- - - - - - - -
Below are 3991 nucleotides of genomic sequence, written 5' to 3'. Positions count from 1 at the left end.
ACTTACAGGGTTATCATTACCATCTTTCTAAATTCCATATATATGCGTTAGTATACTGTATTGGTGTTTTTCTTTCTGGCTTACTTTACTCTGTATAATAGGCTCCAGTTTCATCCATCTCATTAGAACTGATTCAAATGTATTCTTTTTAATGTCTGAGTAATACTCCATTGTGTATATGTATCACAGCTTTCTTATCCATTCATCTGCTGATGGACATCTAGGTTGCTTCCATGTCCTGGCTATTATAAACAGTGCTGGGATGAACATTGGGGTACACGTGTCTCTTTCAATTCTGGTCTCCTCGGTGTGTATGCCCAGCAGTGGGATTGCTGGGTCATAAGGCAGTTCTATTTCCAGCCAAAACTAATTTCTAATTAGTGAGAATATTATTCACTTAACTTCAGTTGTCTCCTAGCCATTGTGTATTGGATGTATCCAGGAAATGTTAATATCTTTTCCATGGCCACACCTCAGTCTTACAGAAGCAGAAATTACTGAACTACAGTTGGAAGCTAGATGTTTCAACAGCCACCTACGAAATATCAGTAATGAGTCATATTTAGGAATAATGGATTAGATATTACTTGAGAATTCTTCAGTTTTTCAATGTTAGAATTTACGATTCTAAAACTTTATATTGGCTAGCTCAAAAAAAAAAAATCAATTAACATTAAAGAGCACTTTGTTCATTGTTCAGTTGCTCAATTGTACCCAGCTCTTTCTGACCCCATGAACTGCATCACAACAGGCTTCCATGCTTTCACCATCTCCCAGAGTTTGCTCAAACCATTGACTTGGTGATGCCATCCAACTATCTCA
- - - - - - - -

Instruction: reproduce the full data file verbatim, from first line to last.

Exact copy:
Below are 3991 nucleotides of genomic sequence, written 5' to 3'. Positions count from 1 at the left end.
ACTTACAGGGTTATCATTACCATCTTTCTAAATTCCATATATATGCGTTAGTATACTGTATTGGTGTTTTTCTTTCTGGCTTACTTTACTCTGTATAATAGGCTCCAGTTTCATCCATCTCATTAGAACTGATTCAAATGTATTCTTTTTAATGTCTGAGTAATACTCCATTGTGTATATGTATCACAGCTTTCTTATCCATTCATCTGCTGATGGACATCTAGGTTGCTTCCATGTCCTGGCTATTATAAACAGTGCTGGGATGAACATTGGGGTACACGTGTCTCTTTCAATTCTGGTCTCCTCGGTGTGTATGCCCAGCAGTGGGATTGCTGGGTCATAAGGCAGTTCTATTTCCAGCCAAAACTAATTTCTAATTAGTGAGAATATTATTCACTTAACTTCAGTTGTCTCCTAGCCATTGTGTATTGGATGTATCCAGGAAATGTTAATATCTTTTCCATGGCCACACCTCAGTCTTACAGAAGCAGAAATTACTGAACTACAGTTGGAAGCTAGATGTTTCAACAGCCACCTACGAAATATCAGTAATGAGTCATATTTAGGAATAATGGATTAGATATTACTTGAGAATTCTTCAGTTTTTCAATGTTAGAATTTACGATTCTAAAACTTTATATTGGCTAGCTCAAAAAAAAAAAATCAATTAACATTAAAGAGCACTTTGTTCATTGTTCAGTTGCTCAATTGTACCCAGCTCTTTCTGACCCCATGAACTGCATCACAACAGGCTTCCATGCTTTCACCATCTCCCAGAGTTTGCTCAAACCATTGACTTGGTGATGCCATCCAACTATCTCA